That's an area that we're looking into. The other piece is around how can we help employers realize that it is just as easy to hire an immigrant as it is to hire a non-immigrant? And I'm saying that as a glossing, of course it's not a hundred percent just as easy, but there are so much that we have built out and can do and help people that, and you're going up against these preconceived notions of costs and complexity of risk where I'm constantly surprised when I talk to CEOs of thousand person companies who've never considered sponsoring immigrants because they have no one on their team who knows how to do it. And it feels really hard and it feels like it's really complicated.

And so that's an area that I get really excited about. How can we change that mindset? Not only that, you don't need to go to a lawyer, which is what we've been trying to educate the world in over the last seven years of our journey, but also that you can do this and it gives you access to just such a rich pool of talent that you otherwise wouldn't have been able to reach.

Lindsay Pedersen:

What an unlock for leaders to capture a market they otherwise wouldn't be able to capture in their employee base. And what an unlock for the immigrants themselves who are unfairly and almost arbitrarily left out of, all because of sort of a false belief or false notion that it's not possible or that it's really difficult.

Xiao Wang:

Exactly. I mean, I grew up watching this. We were in, when we first came here, we were in Tempe, Arizona, and there aren't that many job opportunities there, especially 30 years ago, that sponsored immigrants in Tempe, Arizona. And so until we received our green cards and could actually move around, my parents really in this world could move around from coming to the company. They're kind of stuck. And that's not good for American... If you just take a purely a utilitarian project that's not good for American prosperity, that's not good for increasing taxes paid to social services, investment community, all of these things is we want people to be able to flourish, who are here. And so it's a really exciting journey that we're on to try to help change that narrative.

Lindsay Pedersen:

I mean, yeah, so the unlock transcends the company and the person. The unlock is very macro as well. It's for the whole economy of the region or the country. One thing that I've heard you talk about is the different ways that a company can set value. On the one hand, I think you called it the motivational poster type values, but that you prefer to state values that have some edge, that require trade-offs. Can you talk about that more? Talk about the usefulness of values that have edge that require trade-offs?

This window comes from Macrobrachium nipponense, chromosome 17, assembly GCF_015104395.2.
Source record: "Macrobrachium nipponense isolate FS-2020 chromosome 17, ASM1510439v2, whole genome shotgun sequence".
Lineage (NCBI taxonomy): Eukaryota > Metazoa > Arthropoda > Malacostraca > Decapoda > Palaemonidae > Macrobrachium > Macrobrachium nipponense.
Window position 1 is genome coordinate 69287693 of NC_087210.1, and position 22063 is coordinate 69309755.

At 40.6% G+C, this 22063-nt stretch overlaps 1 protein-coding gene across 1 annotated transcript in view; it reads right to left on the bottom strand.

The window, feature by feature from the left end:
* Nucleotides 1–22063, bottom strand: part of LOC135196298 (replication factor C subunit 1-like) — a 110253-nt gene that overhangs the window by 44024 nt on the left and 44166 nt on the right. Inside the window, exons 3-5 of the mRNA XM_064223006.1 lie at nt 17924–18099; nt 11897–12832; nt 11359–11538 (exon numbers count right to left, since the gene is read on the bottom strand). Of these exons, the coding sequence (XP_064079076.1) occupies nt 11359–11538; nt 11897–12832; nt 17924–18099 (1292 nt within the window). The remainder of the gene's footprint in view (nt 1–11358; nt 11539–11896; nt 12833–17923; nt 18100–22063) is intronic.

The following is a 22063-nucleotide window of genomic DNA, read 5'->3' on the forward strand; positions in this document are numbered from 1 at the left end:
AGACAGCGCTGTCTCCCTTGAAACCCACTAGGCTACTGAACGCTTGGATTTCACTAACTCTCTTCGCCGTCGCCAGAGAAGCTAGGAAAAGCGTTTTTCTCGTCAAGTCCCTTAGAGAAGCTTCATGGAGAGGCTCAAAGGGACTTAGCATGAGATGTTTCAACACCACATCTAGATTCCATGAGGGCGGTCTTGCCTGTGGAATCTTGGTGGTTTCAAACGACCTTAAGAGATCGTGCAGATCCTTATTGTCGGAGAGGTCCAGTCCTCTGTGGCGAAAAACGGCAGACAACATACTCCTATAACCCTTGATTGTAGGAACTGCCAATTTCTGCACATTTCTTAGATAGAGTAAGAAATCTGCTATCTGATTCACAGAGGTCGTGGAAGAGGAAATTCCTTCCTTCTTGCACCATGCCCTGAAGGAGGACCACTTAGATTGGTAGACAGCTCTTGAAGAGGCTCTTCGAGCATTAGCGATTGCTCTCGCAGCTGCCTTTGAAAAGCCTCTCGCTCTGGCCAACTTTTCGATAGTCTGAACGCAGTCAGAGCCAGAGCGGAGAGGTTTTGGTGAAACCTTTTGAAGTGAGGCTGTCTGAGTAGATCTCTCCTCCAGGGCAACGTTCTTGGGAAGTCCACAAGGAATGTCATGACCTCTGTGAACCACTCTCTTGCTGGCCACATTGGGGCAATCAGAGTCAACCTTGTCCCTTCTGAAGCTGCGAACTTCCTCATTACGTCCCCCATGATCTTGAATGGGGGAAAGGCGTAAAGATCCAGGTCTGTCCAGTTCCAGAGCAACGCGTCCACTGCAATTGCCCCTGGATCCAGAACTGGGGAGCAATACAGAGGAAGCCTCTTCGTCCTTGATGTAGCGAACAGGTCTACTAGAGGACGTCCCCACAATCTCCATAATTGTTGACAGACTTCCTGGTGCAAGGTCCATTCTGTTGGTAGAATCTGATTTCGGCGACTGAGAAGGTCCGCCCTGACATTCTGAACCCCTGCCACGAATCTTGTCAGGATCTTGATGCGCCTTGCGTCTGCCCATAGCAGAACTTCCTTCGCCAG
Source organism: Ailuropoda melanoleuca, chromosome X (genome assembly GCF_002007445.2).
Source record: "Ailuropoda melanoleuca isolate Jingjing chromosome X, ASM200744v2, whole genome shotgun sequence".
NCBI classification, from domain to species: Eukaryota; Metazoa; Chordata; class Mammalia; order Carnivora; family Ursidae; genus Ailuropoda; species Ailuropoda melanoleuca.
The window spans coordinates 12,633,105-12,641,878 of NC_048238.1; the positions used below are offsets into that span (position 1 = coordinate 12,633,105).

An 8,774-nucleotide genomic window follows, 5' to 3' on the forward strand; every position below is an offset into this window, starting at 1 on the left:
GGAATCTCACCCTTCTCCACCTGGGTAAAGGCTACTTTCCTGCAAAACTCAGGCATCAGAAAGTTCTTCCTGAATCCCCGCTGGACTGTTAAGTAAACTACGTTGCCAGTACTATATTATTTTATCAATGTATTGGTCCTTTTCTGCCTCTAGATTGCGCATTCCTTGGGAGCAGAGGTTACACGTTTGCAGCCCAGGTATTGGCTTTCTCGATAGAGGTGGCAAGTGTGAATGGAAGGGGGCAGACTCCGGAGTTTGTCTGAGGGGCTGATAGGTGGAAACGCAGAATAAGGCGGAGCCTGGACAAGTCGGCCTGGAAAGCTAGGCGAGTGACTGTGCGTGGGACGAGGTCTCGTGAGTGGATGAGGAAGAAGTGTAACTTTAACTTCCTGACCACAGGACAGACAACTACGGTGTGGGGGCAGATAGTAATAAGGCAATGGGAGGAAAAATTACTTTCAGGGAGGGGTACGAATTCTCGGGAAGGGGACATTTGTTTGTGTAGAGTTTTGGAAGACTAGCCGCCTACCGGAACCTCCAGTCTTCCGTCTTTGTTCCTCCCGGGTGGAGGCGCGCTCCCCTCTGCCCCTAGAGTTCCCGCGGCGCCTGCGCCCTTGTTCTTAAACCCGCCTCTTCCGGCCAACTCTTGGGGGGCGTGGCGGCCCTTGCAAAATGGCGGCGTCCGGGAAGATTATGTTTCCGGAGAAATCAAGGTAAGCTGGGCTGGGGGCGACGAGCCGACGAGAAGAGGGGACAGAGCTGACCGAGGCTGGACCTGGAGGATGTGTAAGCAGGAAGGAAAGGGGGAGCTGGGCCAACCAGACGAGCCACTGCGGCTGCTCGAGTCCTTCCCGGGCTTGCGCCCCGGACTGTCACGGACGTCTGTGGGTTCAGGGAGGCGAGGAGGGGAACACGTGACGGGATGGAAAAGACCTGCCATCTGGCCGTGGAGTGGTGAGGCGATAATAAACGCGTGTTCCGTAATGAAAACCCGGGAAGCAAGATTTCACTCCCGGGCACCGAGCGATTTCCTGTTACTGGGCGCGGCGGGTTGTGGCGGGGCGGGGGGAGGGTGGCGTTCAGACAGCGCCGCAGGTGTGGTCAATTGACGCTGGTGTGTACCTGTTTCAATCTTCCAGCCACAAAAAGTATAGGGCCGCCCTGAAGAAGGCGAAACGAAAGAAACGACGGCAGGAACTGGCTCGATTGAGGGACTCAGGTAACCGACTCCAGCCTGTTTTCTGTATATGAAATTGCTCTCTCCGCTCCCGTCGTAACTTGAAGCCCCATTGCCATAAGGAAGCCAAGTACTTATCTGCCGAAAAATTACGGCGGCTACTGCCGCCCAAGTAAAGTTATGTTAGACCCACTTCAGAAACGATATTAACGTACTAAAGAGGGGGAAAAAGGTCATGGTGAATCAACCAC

Xiao Wang:

Definitely. And I would again talk about how values are a living and continuously mutating environment, so what fits their values today? Not in the future, but what my time at Amazon really taught me is it's incredible how powerful values can be when they can be used to drive decisions and when it's something that is integrated into all the aspects of how an organization talks and thinks about a problem. For us, and just talk a little bit about our journey. First, it's very clear the motivational poster values like perseverance and excellence,

Lindsay Pedersen:

Integrity.

Xiao Wang:

Integrity, it doesn't mean anything. There is a level of what I call table stakes. And so I don't think of these as values. They don't differentiate one company from the other, but in our case, if you don't treat others with respect, if you don't act with the integrity, then there's no place for you here. You don't get this opportunity very often to create a company. And so there's pieces that are really important to me. We don't have assholes here, and you can be brilliant, but it doesn't work here. And different aspects of that... Let's just call that, yeah, table stakes.

Lindsay Pedersen:

Yeah. It doesn't have to be differentiated, but it does have to be present.

Xiao Wang:

Exactly. Then it's like, well, what makes us different? What makes someone here different? And I think of our values as there's V one and V two values. So V one values were the ones that myself and my co-founders went away and thought about aspirationally what kind of organs we want to build and then brought it down and it's like, okay, these are our values. And they were okay, and they were okay because it was like this is just in our mind. We hadn't actually developed that cadence and faced challenges and faced those trade-offs yet. And then came V two, which is about four years in now, where you could see who are the people who have been really successful about this, what are the decisions that have been really successful about this and what made those successful? And so then that took another process where we talked to the various culture carriers across the organization, really understood what was driving it and how different decisions were made.